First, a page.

But 5K runs and walkathons are almost cliché. The name “Step Up for ME” is indeed conducive to walks and runs, but is most important as the metaphor of “stepping up” in a spiritual way. A bedridden patient could “step up” simply by filling out the online form, allowing our volunteers to make his or her personalized fundraising page, and then e-mailing the link out to family and friends. This is the basic idea behind Invest in ME’s “Let’s Do It for ME” campaign, the UK’s version of Step Up for ME.
The key here is that family members, friends, classmates, or colleagues feel a real and direct connection with a specific patient. An individual has a chance to tell his or her own story in a safe, yet resonant way, to tell how deeply this illness has affected his or her life. There is hardly anything more powerful in this world than the power of telling a story. Our biggest goal with this project is to simply equip a whole new generation of ME storytellers.
What do you hope Step Up for ME will accomplish?
We want Step Up for ME to bring the story of this illness to every local community. Getting people to talk about ME locally is perhaps even more important than getting into the international media. For example, I announced the Blue Ribbon documentary in an op-ed in USA Today College, and then Llewellyn King wrote about it in the New York Times-Hearst Syndicate. But, ironically, some people in my church weren’t fully invested in our documentary until Ed Grisamore, a beloved columnist in Macon, GA, picked up on the story. That’s when the Blue Ribbon became real to folks in middle Georgia. And that’s how ME/CFS is going to become real to people all across North America and the world at large. It’s going to be through the kid next door organizing a walk-a-thon and through the local writer telling that story. This illness can’t be abstract. It has to be something tugging at the fabric of a community’s conscience. That’s what Step Up for ME has the power to be.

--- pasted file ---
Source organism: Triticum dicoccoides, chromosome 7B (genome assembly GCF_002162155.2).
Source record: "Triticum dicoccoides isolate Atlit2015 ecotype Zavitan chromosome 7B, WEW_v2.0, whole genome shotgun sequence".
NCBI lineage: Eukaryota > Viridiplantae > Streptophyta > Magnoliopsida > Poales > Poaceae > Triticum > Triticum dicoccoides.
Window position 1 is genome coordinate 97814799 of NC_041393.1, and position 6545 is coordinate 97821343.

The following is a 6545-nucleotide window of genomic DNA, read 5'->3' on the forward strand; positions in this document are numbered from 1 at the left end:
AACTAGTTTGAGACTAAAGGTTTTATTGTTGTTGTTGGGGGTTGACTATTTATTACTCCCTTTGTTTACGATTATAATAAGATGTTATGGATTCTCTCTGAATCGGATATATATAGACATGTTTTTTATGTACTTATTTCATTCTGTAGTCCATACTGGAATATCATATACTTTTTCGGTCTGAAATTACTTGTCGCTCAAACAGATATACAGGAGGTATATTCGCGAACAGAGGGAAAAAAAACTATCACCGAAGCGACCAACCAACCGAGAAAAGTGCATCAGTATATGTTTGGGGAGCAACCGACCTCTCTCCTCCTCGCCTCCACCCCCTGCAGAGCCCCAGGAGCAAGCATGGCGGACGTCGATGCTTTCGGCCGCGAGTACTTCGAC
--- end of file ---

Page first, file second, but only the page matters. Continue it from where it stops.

So, on the individual level, this is the chance to tell your own story to your community. And what can be magical about this is the chance to link your own story to hundreds or thousands doing the same thing (virtually) alongside you.
What specific projects will Step Up for ME fund?
The Blue Ribbon Foundation is setting out to accomplish a comprehensive vision in physician education and public understanding:
1.) First, the additional funding will support using the documentary not just as a general interest documentary for film festivals, Hulu, iTunes, DVD, television, etc., but as a tool for physician education. Additional funding via Step Up for ME can accomplish this by: